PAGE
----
This entry is aimed at all of those who have birds, know someone with birds or have heard of someone with birds. The burning question that will usually cause immediate panic is “Oh my God, what do I do with this bird if I can’t take care of it!?”. Read on!
Which shelter is which?
This is a question that I’m sure most of the public has without realizing they do. Shelters can be divided into two categories; Permanent Home and Adoption Based (You thought I was going to put “good” and “bad”, right?)
They each have their pros and cons, most of which are based on factors such as the species of bird, the personality of the bird, the goal of the shelter and the dedication of the staff.
Personally, I’ve worked at both. I’ve seen the good side and the downside of each. I can’t honestly say which one is better since anytime I try, I recall specific birds or situations that would have been better off in the other than the one.
These would probably fit under most people’s definition of “sanctuary”. They often provide permanent homes for unwanted birds and supply for the lifelong care and needs of those birds.
Birds get to know their surroundings really well and are not subjected to as many changes as they are in a traditional home.
It’s basically a safe bet to think of most bids as a sort of “Rainman”. They like a set routine, don’t like many changes and always need to have their 12 cheese balls… well, you get the idea!
Provide a 100% bird environment.
This isn’t necessarily a rule, but it does tend to be a common theme. Without the need to constantly entertain and be prepared for guests, these sanctuaries are setup to handle the needs of the birds above anyone or anything else. You’ll often see entire rooms or even buildings built and designed as aviaries and play areas, while another building houses the medical supplies and patients. Very little, on the other hand, might be spent on visitor accommodations.
People and birds know each other.
You know how Norm would walk into the bar and everyone would shout out, “Norm!”? There ya go!
This also means the humans know every smallest detail about every bird in their care, from the side of the perch they prefer, to their favorite treat. If something’s wrong, chances are it will be caught rather quickly.
It takes a special bird…
Frightful birds that have had little to no human interaction, used as breeders or wild-caught tend to do well when we (people) leave them alone and this kind of environment is perfect for them.
On the other hand, most people looking to surrender birds aren’t referring to birds that match that description. The birds many people live with, enjoy being part of that human flock, like the attention and have learned to coexist with humans.
People tend to think that their birds can’t live without them; the world is too harsh, people are too ignorant and they’ll end up miserable for eternity. For all intents and purposes, however, their birds are humans – they think of themselves as humans, they act like humans and enjoy humans. Placing these birds in a sanctuary for the rest of their lives and expecting them to live as birds, works about as well as placing a human in a zoo for the rest of their lives and expecting them to live like monkeys.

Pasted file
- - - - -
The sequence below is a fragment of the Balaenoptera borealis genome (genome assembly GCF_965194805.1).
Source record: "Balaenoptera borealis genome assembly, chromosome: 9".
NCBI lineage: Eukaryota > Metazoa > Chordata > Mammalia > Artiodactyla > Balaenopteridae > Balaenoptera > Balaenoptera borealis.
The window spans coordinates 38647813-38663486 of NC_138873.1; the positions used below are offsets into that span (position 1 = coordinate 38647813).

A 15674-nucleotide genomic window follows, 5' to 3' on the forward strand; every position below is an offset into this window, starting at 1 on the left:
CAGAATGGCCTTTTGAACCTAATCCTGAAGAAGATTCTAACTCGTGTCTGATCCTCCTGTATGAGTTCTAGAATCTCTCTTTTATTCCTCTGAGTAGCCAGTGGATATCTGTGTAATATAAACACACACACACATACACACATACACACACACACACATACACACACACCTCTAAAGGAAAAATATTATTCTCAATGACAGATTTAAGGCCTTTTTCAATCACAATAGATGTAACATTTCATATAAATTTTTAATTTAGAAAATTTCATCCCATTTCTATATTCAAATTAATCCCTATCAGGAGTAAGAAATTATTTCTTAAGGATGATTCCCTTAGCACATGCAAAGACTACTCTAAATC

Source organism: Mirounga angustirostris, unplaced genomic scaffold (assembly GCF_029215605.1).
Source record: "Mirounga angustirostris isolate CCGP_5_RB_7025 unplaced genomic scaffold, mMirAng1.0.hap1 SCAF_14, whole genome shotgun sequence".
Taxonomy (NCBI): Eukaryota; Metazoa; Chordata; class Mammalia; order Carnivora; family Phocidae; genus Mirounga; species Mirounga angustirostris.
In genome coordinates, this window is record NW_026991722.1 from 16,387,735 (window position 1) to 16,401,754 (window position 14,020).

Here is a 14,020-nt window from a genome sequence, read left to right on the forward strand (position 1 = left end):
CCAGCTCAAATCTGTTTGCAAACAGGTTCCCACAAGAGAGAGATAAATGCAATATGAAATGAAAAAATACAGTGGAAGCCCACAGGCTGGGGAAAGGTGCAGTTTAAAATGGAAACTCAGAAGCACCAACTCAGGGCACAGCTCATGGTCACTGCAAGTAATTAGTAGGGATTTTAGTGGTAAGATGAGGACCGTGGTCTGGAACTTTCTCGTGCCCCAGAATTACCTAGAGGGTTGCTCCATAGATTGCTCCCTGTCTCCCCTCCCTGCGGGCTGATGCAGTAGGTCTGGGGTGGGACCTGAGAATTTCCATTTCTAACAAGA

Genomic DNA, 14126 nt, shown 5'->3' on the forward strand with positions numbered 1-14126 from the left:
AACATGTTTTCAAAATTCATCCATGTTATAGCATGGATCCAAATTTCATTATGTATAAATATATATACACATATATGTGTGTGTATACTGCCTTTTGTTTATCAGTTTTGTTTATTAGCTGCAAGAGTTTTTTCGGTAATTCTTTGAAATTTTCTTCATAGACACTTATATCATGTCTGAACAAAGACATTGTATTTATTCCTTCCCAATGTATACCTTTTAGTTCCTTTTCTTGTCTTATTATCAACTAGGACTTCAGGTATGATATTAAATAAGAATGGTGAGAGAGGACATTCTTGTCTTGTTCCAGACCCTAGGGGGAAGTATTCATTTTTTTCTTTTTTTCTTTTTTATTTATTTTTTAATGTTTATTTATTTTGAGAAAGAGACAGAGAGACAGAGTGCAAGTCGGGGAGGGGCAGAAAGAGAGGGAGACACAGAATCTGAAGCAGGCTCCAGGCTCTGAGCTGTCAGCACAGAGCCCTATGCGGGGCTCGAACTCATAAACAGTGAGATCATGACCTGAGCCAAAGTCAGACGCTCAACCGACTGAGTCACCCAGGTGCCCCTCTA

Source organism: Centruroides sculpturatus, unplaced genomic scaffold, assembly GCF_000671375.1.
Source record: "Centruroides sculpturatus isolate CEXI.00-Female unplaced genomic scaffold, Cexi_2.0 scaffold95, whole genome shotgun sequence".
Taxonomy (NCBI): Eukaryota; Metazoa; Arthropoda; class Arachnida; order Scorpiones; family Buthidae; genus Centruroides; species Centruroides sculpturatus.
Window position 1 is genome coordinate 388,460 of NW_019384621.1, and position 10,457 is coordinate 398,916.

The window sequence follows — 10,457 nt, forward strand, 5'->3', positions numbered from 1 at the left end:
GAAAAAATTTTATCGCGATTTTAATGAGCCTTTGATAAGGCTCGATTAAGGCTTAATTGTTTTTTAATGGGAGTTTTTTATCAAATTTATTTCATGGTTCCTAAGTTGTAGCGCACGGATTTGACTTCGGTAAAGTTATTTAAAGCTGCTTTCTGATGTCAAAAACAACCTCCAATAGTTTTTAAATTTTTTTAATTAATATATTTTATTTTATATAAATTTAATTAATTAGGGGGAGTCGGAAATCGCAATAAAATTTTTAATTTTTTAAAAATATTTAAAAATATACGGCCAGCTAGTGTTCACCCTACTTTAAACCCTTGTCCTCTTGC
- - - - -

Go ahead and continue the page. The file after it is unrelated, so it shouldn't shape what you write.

It’s important to consider how the bird was raised and what they’ve grown accustomed to throughout their lives before deciding if a sanctuary like this is actually beneficial for them. And keep in mind, no matter how wonderful it looks, it’s still institutionalized living. Despite the best efforts of the caregivers, there’s very little attention that can be given to each individual bird.
It takes a special place…
One phrase I like to borrow/use is, “Animal shelters are in the business of saving lives.” If a shelter/sanctuary fails to bring in money, their doors close and all the animals are left homeless. It doesn’t matter what their intentions are, no money equals no shelter.
Housing animals for life brings in very little money. Many people consider leaving their $1200 macaw to a shelter a “gift”… that will cost twice that in medical fees, food and housing. Getting funds to care for that bird is a challenge.
If a sanctuary gets a constant supply of non-stop birds being left at their doors, they won’t be in business very long! Birds will come in and never leave, while the money goes out and never returns.
A sanctuary needs to be prepared for the task of taking lifetime-care of a bird and that means lots of donors, fundraisers, grants and a strong business plan in place. Unfortunately just having a good heart won’t cut it and will only land them on the front page of the news as police break down their door to take down, yet another, hoarder.
It takes a special person…
It takes a special type of person to develop an attachment without becoming too attached. These birds are here for life, if they grow too bonded with a human, being away from them for 20+ hours a day will be torture on them. Birds who do end up growing fond of a person(s) should seriously be considered for relocation to a shelter that can adopt them.
Then there are the truly “wild” birds…
No amount of social interaction will help with them, remember, birds are still wild animals! Staring at them, walking around them, pointing fingers and other objects at them are not things you do when you have to deal with a wild animal. You have to be able to care about them, without actually showing the typical outward signs of affection. Wildlife Rehabbers know this routine all too well, but for most people it’s a very difficult habit to get in to.
Keep in mind your birds, the place you may be considering and the people involved. Sanctuaries can be absolutely great places for the right type of bird, but a complete nightmare for another.
Part II – The shelters